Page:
Messrs. Bush and Rumsfeld and Wolfowitz rant on every TV screen about how
dangerous Saddam is, and that's why we need to launch this war soonest.
I'm sorry but I don't buy it, even if (today's hot news) the Iraqis may have
a drone with a wider wingspan than they're supposed to.
I fully believe they've got some chemo/bio weapons salted away somewhere, but
I still don't see them as
anywhere near the world's or even America's biggest problem.
(Doesn't mean that it mightn't be a good idea to take Saddam out, just that
all these ridiculous lies about how dangerous he is are really getting old.)
In fact, I thought it might be helpful to make a list of things
that are scarier than Saddam.
(Not in any particular order.)
- The Big One - One of these years one of the big West Coast
cities (San Fran, Seattle, Vancouver) is going to get clobbered by a
somewhat overdue earthquake, with carnage that will dwarf that of 9/11.
Are we ready?
I wonder if money diverted from conventional Homeland Security to
disaster preparedness would make a big difference in the aftermath.
- Heroin and Crack - On the street, the price declines as the purity
and availability increase. I've got a little boy growing up.
- India - They've got nuclear weapons, and a ruling party that
skates just this side of racism, and a nuclear-armed enemy next
- Pakistan - Same neighbor situation as the previous, but here
they've got a good old-fashioned military dictatorship after several failed
attempts to get democracy working.
- Russia - Yes, Russia is sort of kind of democratic, but just
try to keep an opposition media outlet going, and a certain proportion of the
population looks back with favor on Stalin, and is supportive of the
brutal, abusive, imperialist war against the Chechens.
And they've got nukes.
- North Korea - Paranoid, delusional, and starving.
- Saudi Arabia - We need this country's oil, and the government is a
corrupt autocratic absolute monarchy that has no place in the twenty-first
century and can't possibly last much longer, and the chances for a graceful
transfer of power to something more civilized don't look real good.
- Israel/Palestine - Right now each side would really rather fight
than make any meaningful compromises, and neither of them can win.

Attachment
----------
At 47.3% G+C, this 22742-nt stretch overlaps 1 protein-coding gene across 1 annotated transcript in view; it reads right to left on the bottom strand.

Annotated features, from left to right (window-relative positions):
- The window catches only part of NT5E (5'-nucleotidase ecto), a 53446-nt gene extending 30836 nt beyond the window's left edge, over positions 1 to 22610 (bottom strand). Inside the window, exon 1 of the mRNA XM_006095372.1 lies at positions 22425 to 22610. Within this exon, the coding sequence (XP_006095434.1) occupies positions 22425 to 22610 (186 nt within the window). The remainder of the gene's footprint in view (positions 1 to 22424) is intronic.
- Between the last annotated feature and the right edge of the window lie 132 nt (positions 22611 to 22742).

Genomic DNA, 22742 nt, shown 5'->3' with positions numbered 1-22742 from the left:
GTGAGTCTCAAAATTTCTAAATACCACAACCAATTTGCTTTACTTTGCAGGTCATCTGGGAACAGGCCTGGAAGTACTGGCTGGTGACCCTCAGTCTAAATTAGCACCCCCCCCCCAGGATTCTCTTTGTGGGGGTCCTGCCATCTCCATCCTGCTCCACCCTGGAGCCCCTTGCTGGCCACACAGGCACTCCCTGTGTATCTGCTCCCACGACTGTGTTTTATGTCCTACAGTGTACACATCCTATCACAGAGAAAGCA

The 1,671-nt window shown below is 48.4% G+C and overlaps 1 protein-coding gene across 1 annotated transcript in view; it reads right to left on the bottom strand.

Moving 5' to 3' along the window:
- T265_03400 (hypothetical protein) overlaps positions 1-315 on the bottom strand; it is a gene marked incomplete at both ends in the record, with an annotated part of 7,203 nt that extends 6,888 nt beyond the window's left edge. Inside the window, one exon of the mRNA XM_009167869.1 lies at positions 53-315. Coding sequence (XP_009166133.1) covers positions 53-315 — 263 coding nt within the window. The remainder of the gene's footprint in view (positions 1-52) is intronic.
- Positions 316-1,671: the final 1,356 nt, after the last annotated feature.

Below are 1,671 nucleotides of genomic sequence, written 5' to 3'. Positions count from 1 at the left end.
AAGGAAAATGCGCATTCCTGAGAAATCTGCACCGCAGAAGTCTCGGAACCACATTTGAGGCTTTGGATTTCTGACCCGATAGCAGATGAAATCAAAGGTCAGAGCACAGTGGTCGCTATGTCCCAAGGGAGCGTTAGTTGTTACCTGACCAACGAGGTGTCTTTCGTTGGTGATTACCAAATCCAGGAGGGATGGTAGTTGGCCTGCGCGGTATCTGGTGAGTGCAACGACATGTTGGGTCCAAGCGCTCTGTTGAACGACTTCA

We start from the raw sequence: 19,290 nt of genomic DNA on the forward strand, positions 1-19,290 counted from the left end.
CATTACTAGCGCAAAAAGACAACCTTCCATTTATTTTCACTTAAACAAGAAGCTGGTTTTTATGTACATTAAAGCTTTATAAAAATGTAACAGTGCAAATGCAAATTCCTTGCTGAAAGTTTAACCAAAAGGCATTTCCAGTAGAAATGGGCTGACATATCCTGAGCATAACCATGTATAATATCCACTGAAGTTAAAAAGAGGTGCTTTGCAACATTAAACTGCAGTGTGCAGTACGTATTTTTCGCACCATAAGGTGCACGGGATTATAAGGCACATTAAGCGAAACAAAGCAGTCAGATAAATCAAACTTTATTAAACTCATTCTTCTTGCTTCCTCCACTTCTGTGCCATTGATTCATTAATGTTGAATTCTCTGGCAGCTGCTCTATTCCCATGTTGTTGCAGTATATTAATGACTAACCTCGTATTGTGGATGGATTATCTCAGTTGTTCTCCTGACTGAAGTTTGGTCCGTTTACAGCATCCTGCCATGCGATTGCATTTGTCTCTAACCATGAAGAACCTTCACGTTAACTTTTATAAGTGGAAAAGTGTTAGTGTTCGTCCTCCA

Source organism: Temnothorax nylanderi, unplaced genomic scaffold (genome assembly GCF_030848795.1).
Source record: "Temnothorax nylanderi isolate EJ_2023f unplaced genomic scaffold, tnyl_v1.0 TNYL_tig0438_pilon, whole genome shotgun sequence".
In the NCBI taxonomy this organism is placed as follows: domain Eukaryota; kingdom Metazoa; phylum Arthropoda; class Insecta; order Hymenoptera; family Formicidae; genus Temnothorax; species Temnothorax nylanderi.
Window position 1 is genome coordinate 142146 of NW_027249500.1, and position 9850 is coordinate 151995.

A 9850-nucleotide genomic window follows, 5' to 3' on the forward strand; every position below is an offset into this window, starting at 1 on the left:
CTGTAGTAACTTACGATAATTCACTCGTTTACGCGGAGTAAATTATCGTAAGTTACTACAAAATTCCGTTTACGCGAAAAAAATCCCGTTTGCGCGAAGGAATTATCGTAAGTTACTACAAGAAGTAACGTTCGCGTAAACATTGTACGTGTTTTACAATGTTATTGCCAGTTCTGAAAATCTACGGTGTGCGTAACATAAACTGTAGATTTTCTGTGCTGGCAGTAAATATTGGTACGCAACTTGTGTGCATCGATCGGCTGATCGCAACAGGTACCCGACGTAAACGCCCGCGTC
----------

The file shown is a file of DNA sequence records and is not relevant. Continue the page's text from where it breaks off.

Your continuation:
- Abusive Agriculture - Particularly on the meat side of the
business, the Western world's farmers are pumping their products with
antibiotics, hormones, and a witch's brew of other goodies in an uncontrolled
experiment where you and I, dear reader, are the guinea pigs; maybe we'll get
lucky and this won't lead
to some horrible health catastrophe.
- Rich-Country Protectionism - It's really tough to see how the poor
countries of the world are going to pull themselves up through trade
when the EU and the US
are subsidizing their own farmers and building tariff walls against steel,
lumber, and food.
Countries stuck in poverty are breeding grounds for all sorts of
- China - A highly corrupt one-party dictatorship with a yawning
gulf between urban wealth and peasant poverty, an immense military with not
much to do, and territorial claims against its neighbors.
- Water - Large parts of the world, including most of the Western
half of the United States, are using up their water supplies way faster than
they're being regenerated, and it's not going to be pretty when things run
- Global Warming - Imagine hundreds of millions in Bengladesh
retreating before the advancing waters - where are they going to go?
Imagine the desertification of the North-American prairies, what are we
going to eat?
That's just a couple of potential consequences.
Maybe if we denounce Kyoto as unrealistic and look the other way it won't
happen, but the penalties for being wrong are awfully severe.
- Multi-drug-resistant bacteria Some of these have probably already
found a home
in your local hospital, and if you happen to get unlucky after your next
surgery you may replicate the drama and thrills of galloping morbid
infection, just like our grandparents knew, pre-antibiotics.
- Market Turmoil There is reason to expect a wave of big ugly
bankruptcies in the airline industry, the telecom industry, and the energy
distribution industry in the coming weeks or
I don't think our system is set up to handle all this very well, and expect
some ugly main-streeet consequences.
By Tim Bray.
The opinions expressed here
are my own, and no other party
necessarily agrees with them.
A full disclosure of my
professional interests is
on the author page.